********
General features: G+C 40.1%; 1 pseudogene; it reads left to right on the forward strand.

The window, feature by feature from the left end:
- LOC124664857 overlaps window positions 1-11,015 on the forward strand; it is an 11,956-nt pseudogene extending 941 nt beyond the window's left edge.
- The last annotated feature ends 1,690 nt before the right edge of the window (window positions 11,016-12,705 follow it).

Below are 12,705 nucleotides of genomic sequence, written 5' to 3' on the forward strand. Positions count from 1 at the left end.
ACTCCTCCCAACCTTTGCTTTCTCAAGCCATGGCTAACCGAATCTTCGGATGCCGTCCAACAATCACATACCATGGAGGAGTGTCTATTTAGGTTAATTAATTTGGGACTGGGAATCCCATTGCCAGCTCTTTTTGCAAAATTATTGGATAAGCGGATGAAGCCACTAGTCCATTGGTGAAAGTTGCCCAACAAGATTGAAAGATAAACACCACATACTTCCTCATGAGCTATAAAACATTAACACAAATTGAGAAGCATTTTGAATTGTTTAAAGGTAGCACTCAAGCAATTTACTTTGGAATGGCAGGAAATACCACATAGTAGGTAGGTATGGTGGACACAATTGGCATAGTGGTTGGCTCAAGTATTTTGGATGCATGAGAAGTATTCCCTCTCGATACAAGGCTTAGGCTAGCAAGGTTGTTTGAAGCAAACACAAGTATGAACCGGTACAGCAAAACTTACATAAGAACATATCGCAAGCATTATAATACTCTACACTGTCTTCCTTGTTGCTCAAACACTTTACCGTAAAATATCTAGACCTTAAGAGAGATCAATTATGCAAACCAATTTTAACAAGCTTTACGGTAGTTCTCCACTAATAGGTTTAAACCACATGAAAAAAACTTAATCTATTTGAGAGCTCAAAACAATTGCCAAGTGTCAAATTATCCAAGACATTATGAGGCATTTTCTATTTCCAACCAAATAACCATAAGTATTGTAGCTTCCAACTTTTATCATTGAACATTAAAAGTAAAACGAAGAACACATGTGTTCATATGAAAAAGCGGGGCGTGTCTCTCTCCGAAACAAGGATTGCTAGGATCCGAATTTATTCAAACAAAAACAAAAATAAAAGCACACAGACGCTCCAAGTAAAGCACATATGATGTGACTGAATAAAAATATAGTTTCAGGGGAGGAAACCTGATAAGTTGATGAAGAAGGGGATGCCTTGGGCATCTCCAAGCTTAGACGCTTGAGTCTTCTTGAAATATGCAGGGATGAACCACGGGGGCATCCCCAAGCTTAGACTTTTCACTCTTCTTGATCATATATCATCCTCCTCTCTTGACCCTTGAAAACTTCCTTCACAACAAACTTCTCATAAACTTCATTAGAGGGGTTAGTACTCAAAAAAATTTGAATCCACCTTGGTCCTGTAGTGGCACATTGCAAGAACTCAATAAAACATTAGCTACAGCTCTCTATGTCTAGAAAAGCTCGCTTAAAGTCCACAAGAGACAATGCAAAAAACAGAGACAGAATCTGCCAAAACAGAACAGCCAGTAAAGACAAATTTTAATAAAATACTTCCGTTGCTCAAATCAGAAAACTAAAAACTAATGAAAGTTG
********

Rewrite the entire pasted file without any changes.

General features: G+C 40.1%; 1 pseudogene; it reads left to right on the forward strand.

The window, feature by feature from the left end:
- LOC124664857 overlaps window positions 1-11,015 on the forward strand; it is an 11,956-nt pseudogene extending 941 nt beyond the window's left edge.
- The last annotated feature ends 1,690 nt before the right edge of the window (window positions 11,016-12,705 follow it).

Below are 12,705 nucleotides of genomic sequence, written 5' to 3' on the forward strand. Positions count from 1 at the left end.
ACTCCTCCCAACCTTTGCTTTCTCAAGCCATGGCTAACCGAATCTTCGGATGCCGTCCAACAATCACATACCATGGAGGAGTGTCTATTTAGGTTAATTAATTTGGGACTGGGAATCCCATTGCCAGCTCTTTTTGCAAAATTATTGGATAAGCGGATGAAGCCACTAGTCCATTGGTGAAAGTTGCCCAACAAGATTGAAAGATAAACACCACATACTTCCTCATGAGCTATAAAACATTAACACAAATTGAGAAGCATTTTGAATTGTTTAAAGGTAGCACTCAAGCAATTTACTTTGGAATGGCAGGAAATACCACATAGTAGGTAGGTATGGTGGACACAATTGGCATAGTGGTTGGCTCAAGTATTTTGGATGCATGAGAAGTATTCCCTCTCGATACAAGGCTTAGGCTAGCAAGGTTGTTTGAAGCAAACACAAGTATGAACCGGTACAGCAAAACTTACATAAGAACATATCGCAAGCATTATAATACTCTACACTGTCTTCCTTGTTGCTCAAACACTTTACCGTAAAATATCTAGACCTTAAGAGAGATCAATTATGCAAACCAATTTTAACAAGCTTTACGGTAGTTCTCCACTAATAGGTTTAAACCACATGAAAAAAACTTAATCTATTTGAGAGCTCAAAACAATTGCCAAGTGTCAAATTATCCAAGACATTATGAGGCATTTTCTATTTCCAACCAAATAACCATAAGTATTGTAGCTTCCAACTTTTATCATTGAACATTAAAAGTAAAACGAAGAACACATGTGTTCATATGAAAAAGCGGGGCGTGTCTCTCTCCGAAACAAGGATTGCTAGGATCCGAATTTATTCAAACAAAAACAAAAATAAAAGCACACAGACGCTCCAAGTAAAGCACATATGATGTGACTGAATAAAAATATAGTTTCAGGGGAGGAAACCTGATAAGTTGATGAAGAAGGGGATGCCTTGGGCATCTCCAAGCTTAGACGCTTGAGTCTTCTTGAAATATGCAGGGATGAACCACGGGGGCATCCCCAAGCTTAGACTTTTCACTCTTCTTGATCATATATCATCCTCCTCTCTTGACCCTTGAAAACTTCCTTCACAACAAACTTCTCATAAACTTCATTAGAGGGGTTAGTACTCAAAAAAATTTGAATCCACCTTGGTCCTGTAGTGGCACATTGCAAGAACTCAATAAAACATTAGCTACAGCTCTCTATGTCTAGAAAAGCTCGCTTAAAGTCCACAAGAGACAATGCAAAAAACAGAGACAGAATCTGCCAAAACAGAACAGCCAGTAAAGACAAATTTTAATAAAATACTTCCGTTGCTCAAATCAGAAAACTAAAAACTAATGAAAGTTG